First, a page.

By Osmel Ramirez Alvarez
Photos: Jorge Luis Santos
HAVANA TIMES — Our current Constitution dates back to 1976 and even though some amendments were made later, it continues to be a contradictory Carta Magna in nature which denies Cuba the most basic democracy and the Cuban people’s sovereign rights. Based on the unspoken idea that a self-chosen group has the supreme confidence, intelligence and wisdom to rule over the rest of the population as a guardian. It clearly needs to be reformed or replaced.
Previous changes in the past and what they want to do now is basically just to fine tune the ruling political system: authoritarian socialism. Raul Castro at the head of the Constituent Committee is proof that they don’t want anything ad lib or to give reformist ideas a chance. A kind of guarantee or dike for any democratizing ammendment which could then lead to an eventual popular demand for national sovereignty.
Sovereignty continues to be usurped by the Cuban Communist Party. This has been clarified in advance so that nobody is left with any doubts. This is clearly not the constitutional reform we really need. It won’t be a step towards reorganizing the country, or its political institutions, or the economy or towards rescuing the human rights we so desperately need in order to help Cuba progress.
Cubans will approve it out of habit, I have no doubt about that. And also because of a lack of civic culture, because for over a half century we have been trained in fear and had our public spirit castrated by the only party in Cuba’s political and ideological machine.
Nevertheless, it won’t be like before with nearly unanimous participation and mass support. It’s expected that it will receive less than 90%, as a small group of society already have different knowledge, think for themselves and have recovered the civic conscience they need to lose their fear.
If most of our people knew just how important it would be to say “NO” and take advantage of this opportunity to demand the change we need; if a wide range of different opinions were heard alongside the government’s own, it would be another story. How good it would be if proposals from different groups were allowed, which would encourage a real national debate in the media.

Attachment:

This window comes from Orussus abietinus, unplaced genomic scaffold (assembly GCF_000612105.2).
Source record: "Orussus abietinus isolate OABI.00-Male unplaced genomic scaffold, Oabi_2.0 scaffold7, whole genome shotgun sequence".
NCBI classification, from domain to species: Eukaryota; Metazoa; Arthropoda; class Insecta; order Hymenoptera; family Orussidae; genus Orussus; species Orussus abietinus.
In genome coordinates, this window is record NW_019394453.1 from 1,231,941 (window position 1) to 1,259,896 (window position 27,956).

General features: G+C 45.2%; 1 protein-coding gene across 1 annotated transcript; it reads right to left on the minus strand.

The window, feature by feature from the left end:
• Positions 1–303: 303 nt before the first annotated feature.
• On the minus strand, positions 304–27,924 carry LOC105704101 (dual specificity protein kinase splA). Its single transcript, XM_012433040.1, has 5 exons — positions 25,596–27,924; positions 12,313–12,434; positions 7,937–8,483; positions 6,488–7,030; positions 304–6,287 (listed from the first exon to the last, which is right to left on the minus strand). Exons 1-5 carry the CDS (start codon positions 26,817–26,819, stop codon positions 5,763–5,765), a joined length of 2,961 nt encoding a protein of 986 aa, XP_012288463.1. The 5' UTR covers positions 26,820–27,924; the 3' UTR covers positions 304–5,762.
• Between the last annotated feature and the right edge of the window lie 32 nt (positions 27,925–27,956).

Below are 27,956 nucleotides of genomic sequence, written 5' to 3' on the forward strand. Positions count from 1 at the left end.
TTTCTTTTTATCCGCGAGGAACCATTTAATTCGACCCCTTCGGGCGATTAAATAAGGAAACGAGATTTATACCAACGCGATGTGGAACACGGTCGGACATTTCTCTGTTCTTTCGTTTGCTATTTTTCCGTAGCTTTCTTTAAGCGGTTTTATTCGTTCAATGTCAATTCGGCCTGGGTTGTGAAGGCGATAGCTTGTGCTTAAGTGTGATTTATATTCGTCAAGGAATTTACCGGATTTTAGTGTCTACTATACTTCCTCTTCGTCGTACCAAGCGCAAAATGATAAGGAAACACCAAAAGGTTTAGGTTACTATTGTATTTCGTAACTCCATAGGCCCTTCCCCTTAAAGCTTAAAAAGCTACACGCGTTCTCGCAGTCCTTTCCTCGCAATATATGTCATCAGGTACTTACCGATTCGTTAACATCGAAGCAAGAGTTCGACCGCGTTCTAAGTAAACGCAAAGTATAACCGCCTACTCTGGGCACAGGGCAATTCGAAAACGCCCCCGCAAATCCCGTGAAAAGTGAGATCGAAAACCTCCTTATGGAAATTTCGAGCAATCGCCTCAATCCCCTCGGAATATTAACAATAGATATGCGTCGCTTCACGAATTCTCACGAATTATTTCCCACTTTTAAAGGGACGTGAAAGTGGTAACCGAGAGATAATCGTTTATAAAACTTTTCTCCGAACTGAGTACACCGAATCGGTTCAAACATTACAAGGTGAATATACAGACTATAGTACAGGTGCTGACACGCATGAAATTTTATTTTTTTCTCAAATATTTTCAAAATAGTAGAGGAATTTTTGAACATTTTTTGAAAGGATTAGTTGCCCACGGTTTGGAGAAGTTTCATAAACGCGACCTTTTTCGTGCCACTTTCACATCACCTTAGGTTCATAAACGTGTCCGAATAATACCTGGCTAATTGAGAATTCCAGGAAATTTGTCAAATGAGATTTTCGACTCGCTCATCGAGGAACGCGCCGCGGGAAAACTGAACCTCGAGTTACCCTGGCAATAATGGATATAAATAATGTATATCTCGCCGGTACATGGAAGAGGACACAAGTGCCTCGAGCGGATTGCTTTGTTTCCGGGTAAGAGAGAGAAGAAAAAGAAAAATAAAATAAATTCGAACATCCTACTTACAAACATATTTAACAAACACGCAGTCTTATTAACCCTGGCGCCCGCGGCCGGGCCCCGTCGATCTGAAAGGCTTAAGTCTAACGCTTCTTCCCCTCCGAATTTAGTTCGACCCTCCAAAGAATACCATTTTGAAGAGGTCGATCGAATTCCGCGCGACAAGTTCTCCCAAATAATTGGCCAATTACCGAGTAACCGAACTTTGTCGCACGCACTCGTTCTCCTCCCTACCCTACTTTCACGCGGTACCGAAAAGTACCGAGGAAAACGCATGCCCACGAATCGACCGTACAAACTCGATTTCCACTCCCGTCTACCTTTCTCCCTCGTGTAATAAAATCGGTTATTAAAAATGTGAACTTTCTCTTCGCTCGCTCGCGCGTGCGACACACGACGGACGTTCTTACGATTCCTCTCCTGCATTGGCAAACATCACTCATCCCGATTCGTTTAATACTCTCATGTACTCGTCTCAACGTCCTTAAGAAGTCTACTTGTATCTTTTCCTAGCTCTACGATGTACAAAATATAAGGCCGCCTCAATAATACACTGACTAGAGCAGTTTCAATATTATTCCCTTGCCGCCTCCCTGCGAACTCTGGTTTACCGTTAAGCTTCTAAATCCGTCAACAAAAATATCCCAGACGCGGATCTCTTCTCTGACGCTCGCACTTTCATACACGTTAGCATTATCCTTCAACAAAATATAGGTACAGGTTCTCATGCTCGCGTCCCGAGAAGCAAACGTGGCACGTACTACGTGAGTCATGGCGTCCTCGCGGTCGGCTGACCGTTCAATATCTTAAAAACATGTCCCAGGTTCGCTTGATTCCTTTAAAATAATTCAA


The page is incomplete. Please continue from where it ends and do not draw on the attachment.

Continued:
Something as important as a Constitution deserves this. The change could even be called “finetuning the revolution” or “returning to the Moncada Program” so as not to trigger such an extreme movement which can also be accepted without fear and paranoia. However, that won’t be possible because they’ll never allow this. They only know how to impose their ideas and make it look like a democracy with debates and proposals collected at party-controlled assemblies.
This process is rigged 100% and there will not be any fair debate about the changes this country needs. Nobody outside of the official political circle will take part in writing up or discussing the final document, which will surely be a new version adjusted to the ideas and needs of the same failed political system. It will be a single-party monster, with a selective view and far-removed from a democratic spirit from its very conception.
Even that (unheeded) article which allows any voting citizen or group of voters to propose laws if they collect 10,000 signatures, might be changed. This was the legal resource that the late Oswaldo Paya tried to use to introduce a project of democratic reforms, “the Varela Project”. And as a result, in 2002, Fidel called for a referendum, via mass organizations that answer to the Communist Party, to make socialism irrevocable in the Constitution. And to them, socialism means authoritarianism.
That project wasn’t even debated and the constitutional reform it countered is another contradiction because if people recognize themselves to be “sovereign”, then nothing written in the constitution that can’t be modified by the Cuban people. Nothing is irrevocable.
Personally, I’m not thinking about voting in this referendum, not unless there is a trace of democracy or the slightest chance for democracy to exist in this new project. Something I doubt. I just hope that today’s political landscape be overcome sooner rather than later and that we can carry out real constitutional reforms. Which might even be just taking the 1940 Constitution and making two or three slight changes in order for it to meet our real needs today. That would be a wise thing to do.